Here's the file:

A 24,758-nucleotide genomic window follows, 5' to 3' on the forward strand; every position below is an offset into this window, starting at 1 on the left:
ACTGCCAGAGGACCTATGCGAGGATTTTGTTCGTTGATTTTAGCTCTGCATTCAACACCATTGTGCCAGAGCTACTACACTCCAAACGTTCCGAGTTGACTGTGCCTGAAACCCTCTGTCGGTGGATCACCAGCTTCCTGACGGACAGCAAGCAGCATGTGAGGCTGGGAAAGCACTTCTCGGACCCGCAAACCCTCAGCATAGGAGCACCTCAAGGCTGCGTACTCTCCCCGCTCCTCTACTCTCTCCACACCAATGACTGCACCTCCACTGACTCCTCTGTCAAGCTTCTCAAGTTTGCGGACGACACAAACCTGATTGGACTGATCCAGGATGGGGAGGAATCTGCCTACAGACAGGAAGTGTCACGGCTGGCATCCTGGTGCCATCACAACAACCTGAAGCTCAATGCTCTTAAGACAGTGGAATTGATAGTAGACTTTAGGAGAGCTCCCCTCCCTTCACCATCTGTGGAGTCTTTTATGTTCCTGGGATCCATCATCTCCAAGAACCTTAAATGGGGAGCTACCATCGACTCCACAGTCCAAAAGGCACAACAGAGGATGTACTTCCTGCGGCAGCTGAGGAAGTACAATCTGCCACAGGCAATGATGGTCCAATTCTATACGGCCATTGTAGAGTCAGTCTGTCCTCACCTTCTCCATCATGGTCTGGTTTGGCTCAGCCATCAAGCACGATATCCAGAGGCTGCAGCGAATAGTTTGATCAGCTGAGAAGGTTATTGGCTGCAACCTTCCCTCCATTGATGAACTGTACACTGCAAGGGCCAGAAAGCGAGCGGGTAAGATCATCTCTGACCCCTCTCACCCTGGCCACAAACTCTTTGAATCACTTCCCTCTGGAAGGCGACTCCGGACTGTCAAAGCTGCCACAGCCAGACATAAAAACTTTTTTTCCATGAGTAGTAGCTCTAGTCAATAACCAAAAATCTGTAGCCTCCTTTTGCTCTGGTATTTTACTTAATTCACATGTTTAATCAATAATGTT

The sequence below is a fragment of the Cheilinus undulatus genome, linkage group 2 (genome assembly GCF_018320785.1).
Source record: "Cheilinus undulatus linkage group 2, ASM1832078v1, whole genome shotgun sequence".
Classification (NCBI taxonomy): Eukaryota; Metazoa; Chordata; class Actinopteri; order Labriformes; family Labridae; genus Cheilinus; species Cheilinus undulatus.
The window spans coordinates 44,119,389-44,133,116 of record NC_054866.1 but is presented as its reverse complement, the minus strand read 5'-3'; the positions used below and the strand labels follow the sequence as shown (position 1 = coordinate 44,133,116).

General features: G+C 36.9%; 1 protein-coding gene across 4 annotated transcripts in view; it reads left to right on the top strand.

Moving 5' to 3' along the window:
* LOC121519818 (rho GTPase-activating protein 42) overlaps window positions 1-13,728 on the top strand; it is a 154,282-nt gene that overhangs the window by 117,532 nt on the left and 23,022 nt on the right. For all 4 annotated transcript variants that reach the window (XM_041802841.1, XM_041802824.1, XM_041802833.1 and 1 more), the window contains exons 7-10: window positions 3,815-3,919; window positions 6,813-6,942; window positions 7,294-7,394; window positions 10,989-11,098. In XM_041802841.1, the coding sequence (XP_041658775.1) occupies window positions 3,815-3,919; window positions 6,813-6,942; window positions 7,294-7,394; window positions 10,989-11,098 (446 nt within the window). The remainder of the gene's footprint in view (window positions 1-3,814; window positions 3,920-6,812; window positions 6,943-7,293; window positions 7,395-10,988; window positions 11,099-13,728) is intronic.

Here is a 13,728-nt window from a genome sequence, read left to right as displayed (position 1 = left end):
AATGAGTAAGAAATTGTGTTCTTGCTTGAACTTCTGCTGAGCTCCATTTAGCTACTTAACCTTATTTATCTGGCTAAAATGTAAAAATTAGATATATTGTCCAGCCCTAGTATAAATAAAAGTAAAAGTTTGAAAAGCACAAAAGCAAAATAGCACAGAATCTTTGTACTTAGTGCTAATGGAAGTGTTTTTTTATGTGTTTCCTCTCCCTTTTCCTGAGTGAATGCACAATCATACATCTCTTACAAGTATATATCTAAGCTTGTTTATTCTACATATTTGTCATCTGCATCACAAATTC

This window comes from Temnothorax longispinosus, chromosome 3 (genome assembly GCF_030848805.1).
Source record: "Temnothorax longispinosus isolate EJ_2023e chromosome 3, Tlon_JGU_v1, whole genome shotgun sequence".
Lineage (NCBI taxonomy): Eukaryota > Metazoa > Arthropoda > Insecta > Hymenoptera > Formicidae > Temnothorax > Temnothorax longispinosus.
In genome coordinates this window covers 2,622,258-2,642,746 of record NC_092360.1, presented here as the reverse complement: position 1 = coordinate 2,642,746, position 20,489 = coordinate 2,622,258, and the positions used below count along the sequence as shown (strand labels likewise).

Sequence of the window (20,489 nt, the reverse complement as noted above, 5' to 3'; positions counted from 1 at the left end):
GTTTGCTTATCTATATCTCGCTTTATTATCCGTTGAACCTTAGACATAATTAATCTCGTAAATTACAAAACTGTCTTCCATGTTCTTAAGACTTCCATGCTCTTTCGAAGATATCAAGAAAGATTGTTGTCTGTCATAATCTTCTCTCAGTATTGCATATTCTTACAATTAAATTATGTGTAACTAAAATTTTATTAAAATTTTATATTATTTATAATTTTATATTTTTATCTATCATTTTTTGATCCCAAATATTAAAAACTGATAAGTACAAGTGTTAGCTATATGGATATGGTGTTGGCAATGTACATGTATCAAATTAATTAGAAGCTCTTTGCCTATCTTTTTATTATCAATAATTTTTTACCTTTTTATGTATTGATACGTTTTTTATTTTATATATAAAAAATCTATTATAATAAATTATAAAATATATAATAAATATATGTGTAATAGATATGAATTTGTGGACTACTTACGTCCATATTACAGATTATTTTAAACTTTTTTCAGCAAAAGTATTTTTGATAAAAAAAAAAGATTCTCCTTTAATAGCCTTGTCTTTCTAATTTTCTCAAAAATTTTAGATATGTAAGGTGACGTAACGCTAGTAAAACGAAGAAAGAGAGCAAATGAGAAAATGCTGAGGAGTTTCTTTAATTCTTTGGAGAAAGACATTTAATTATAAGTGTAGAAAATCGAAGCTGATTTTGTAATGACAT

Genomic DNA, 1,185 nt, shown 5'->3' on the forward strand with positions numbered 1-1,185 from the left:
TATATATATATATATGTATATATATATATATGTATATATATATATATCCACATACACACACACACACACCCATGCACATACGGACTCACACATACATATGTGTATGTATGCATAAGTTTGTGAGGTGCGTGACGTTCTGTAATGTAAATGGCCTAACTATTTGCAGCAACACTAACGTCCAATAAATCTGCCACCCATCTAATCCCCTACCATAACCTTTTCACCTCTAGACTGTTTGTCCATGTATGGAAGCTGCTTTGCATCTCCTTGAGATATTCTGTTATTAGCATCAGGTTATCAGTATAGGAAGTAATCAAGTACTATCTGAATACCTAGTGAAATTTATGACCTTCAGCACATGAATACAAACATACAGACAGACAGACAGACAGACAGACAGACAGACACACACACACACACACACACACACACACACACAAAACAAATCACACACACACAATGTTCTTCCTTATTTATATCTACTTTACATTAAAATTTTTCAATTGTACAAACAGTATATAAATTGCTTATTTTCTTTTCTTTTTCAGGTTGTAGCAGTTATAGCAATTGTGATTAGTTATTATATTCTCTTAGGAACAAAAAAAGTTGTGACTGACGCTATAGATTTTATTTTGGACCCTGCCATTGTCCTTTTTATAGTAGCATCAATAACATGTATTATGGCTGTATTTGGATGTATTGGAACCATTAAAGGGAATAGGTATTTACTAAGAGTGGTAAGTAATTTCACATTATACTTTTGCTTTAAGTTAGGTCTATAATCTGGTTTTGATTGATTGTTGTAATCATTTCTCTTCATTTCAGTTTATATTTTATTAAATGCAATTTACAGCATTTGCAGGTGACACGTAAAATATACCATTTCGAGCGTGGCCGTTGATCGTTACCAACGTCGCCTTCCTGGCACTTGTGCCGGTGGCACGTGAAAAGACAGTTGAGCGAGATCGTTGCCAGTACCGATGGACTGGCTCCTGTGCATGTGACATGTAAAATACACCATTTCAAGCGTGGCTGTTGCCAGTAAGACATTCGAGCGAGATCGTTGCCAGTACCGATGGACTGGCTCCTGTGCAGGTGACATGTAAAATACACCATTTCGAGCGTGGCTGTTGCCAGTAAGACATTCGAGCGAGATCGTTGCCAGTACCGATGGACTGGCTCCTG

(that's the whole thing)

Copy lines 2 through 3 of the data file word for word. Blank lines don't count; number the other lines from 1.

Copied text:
ACTGCCAGAGGACCTATGCGAGGATTTTGTTCGTTGATTTTAGCTCTGCATTCAACACCATTGTGCCAGAGCTACTACACTCCAAACGTTCCGAGTTGACTGTGCCTGAAACCCTCTGTCGGTGGATCACCAGCTTCCTGACGGACAGCAAGCAGCATGTGAGGCTGGGAAAGCACTTCTCGGACCCGCAAACCCTCAGCATAGGAGCACCTCAAGGCTGCGTACTCTCCCCGCTCCTCTACTCTCTCCACACCAATGACTGCACCTCCACTGACTCCTCTGTCAAGCTTCTCAAGTTTGCGGACGACACAAACCTGATTGGACTGATCCAGGATGGGGAGGAATCTGCCTACAGACAGGAAGTGTCACGGCTGGCATCCTGGTGCCATCACAACAACCTGAAGCTCAATGCTCTTAAGACAGTGGAATTGATAGTAGACTTTAGGAGAGCTCCCCTCCCTTCACCATCTGTGGAGTCTTTTATGTTCCTGGGATCCATCATCTCCAAGAACCTTAAATGGGGAGCTACCATCGACTCCACAGTCCAAAAGGCACAACAGAGGATGTACTTCCTGCGGCAGCTGAGGAAGTACAATCTGCCACAGGCAATGATGGTCCAATTCTATACGGCCATTGTAGAGTCAGTCTGTCCTCACCTTCTCCATCATGGTCTGGTTTGGCTCAGCCATCAAGCACGATATCCAGAGGCTGCAGCGAATAGTTTGATCAGCTGAGAAGGTTATTGGCTGCAACCTTCCCTCCATTGATGAACTGTACACTGCAAGGGCCAGAAAGCGAGCGGGTAAGATCATCTCTGACCCCTCTCACCCTGGCCACAAACTCTTTGAATCACTTCCCTCTGGAAGGCGACTCCGGACTGTCAAAGCTGCCACAGCCAGACATAAAAACTTTTTTTCCATGAGTAGTAGCTCTAGTCAATAACCAAAAATCTGTAGCCTCCTTTTGCTCTGGTATTTTACTTAATTCACATGTTTAATCAATAATGTT

The sequence below is a fragment of the Cheilinus undulatus genome, linkage group 2 (genome assembly GCF_018320785.1).